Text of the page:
Charlotte County Ostomy Support Group
A 501 (C) (3) nonprofit organization, (tax deductible donations)
Website www.ccosg. org
Charlotte County Ostomy Support Group
A 501 (C) (3) nonprofit organization, (tax deductible donations) Website www.ccosg. org
President: Jerry Downs………….941-629-7568…….fldowns@embarqmail,com Vice President: Ken Aukett……609-315-8115 Secretary: Lovelle Meester….612-240-2175 Treasurer: Lorelie Godbout….. 603-474-9063
Directors: Janice Creutzmann….910-382-2509 David Sandora….941-828-1076
Newsletter: Lorelie Godbout Programs & Education: Jerry Downs, Gloria Patmore, RNET (retired)……..941-627-3077 Nancy Frank, RN, BSN, CWOCN ……………….941-629-5118 Marie Michel, RN, CWCA, CHRN, OMS………941-626-2607 Visitation: Nancy Frank, RN, BSN, CWOCN Library: Lorelie Godbout, RN (retired)
John P. Rioux, MD, F.A.C.S. Nancy Frank, RN, BSN, CWOCN Marie Michel, RN, CWCA, CHRN, OMS
Charlotte County Ostomy Support Group Newsletter for December 8, 2020
Happy Hanukkah and Merry Christmas
It doesn’t seem possible that it is already December. It has been a very trying year for everyone. The weather is a lot cooler now in most areas of the country and COVID-19 doesn’t seem to want to let go. I hope everyone is staying safe and healthy. I hope everything will calm down in the next few months and we will be able to get together again. December is usually a very busy month with preparing for the holidays and getting together with family and friends, but this year may be different. For us it won’t be so different. We usually meet with friends and sometimes do a cookie swap in December, but this may not happen this year. We talk on the phone with our family on Christmas day. We still cook a large meal and we make TV dinners with leftovers. We also make a large pot of turkey soup/stew with everything in it and freeze some for quick meals in the coming months.
Some articles I thought could be useful.
Nurse Shares 4 Common Convex Ostomy Skin Barrier Myths
A convex ostomy skin barrier can help prevent output leakage and skin issues. Unfortunately, some misconceptions about convexity may keep people with ostomies from using it.
A convex pouching system refers to the shape of the back of the ostomy skin barrier–the side that goes against your skin. A convex skin barrier is not flat, rather it is curved or dome shaped. Using an integrated convex skin barrier is often referred to as “adding convexity” to a pouching system. This convexity provides a gentle push on the belly, allowing the stoma to protrude up and outward. This can help output go directly into the pouch and not under the skin barrier (which can cause a leak).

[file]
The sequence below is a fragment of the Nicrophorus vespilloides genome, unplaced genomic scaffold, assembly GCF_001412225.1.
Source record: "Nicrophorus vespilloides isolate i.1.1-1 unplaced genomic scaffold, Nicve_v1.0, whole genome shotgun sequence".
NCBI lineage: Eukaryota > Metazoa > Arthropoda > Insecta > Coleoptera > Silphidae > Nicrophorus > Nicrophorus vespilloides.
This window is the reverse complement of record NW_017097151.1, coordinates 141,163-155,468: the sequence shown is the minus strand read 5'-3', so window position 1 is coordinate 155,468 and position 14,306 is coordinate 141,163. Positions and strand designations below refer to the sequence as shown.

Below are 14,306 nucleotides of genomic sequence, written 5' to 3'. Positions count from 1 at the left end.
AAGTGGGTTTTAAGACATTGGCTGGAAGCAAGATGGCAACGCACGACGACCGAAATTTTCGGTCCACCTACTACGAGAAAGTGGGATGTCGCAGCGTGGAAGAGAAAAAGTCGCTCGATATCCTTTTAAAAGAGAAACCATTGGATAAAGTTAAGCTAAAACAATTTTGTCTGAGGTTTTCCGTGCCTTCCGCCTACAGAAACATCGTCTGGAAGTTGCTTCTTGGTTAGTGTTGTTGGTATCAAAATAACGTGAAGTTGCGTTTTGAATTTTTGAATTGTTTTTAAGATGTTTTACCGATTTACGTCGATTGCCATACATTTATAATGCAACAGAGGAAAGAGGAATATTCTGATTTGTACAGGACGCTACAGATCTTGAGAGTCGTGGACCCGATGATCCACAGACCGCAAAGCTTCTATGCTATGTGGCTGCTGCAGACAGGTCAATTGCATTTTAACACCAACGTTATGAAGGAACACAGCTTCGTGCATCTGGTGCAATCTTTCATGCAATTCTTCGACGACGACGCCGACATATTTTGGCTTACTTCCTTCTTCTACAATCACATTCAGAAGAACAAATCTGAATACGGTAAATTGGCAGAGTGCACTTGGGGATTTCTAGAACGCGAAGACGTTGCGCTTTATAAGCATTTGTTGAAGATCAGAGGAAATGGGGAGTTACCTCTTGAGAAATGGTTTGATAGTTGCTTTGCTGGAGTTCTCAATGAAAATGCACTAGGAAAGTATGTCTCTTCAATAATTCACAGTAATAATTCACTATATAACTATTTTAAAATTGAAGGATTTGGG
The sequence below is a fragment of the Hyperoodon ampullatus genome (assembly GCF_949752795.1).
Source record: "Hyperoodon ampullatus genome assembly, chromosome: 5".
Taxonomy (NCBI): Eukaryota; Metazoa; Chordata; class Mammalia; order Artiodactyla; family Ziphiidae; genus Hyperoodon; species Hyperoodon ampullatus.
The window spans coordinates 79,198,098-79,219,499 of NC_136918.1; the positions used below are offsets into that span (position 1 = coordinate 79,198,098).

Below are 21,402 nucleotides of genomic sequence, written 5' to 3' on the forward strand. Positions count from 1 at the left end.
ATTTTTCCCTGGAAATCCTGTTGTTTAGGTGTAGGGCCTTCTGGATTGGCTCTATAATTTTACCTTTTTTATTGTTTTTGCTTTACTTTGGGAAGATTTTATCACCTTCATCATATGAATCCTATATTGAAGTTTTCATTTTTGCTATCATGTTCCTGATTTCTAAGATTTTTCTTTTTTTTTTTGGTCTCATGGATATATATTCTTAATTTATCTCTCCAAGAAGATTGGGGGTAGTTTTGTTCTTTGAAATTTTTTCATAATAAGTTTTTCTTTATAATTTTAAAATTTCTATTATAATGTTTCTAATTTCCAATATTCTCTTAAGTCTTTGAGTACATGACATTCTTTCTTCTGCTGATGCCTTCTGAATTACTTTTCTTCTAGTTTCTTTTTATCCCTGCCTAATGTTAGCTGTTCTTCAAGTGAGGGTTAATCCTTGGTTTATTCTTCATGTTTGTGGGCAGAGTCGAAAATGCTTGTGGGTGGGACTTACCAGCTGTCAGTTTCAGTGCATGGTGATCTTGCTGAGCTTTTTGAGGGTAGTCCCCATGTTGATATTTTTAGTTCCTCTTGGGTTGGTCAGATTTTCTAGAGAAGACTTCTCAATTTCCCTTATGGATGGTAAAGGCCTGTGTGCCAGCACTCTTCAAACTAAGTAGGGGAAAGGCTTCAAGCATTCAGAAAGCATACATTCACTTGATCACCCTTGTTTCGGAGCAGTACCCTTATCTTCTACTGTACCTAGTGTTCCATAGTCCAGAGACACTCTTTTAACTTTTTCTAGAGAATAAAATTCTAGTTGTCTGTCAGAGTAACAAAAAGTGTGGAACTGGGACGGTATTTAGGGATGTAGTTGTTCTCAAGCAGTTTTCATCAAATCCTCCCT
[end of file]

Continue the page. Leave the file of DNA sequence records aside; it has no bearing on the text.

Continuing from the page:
Below are a few myths or misconceptions about your ostomy:
1. All convexity is the same
Convexity should be chosen and customized on your specific stoma ad body shape. There are two main types of convexity: soft and firm. Soft convexity is flexible and conforms to your body as you move. Firm convexity is rigid and provides firm support around your stoma to help it stick out. In most cases, soft convex skin barriers are used on firmer abdomens, and firm convex skin barriers work best on soft abdomens. Someone may have a bad experience with convexity, only to learn that it was the wrong type for their stoma, body shape, or output.
2. A convex skin is uncomfortable or even painful
If your convex skin barrier is causing pain or discomfort, you are not wearing the right type of convexity. Based on your needs , and with guidance from a healthcare professional, consider trying some of the many convex barrier options available and see if they make a difference. The importance of addressing leakage should outweigh the fear of trying something different. Use the health of the skin around your stoma as a barometer. If your skin looks good, and you are not leaking, you’ll know you are using the right type of ostomy skin barrier for a good fit.
3. I have to wait to use convexity
You don’t need to wait a certain amount of time before using a convex skin barrier. Each person is different. Some may need to add
convexity immediately after surgery, while others may not need it at all.
4. If my stoma is level with my skin, I may need a convex skin barrier
In most cases this is true, but choosing a type of convexity can depend on your stoma output. There are always exceptions and everyone has different experiences. For example, someone who has a colostomy with formed stool and regular bowel habits may not need to use convexity, even if their stoma is flush to the skin. That’s because formed stool is unlikely to leak underneath the skin barrier. On the other hand, more liquid output can increase the chances of leakage.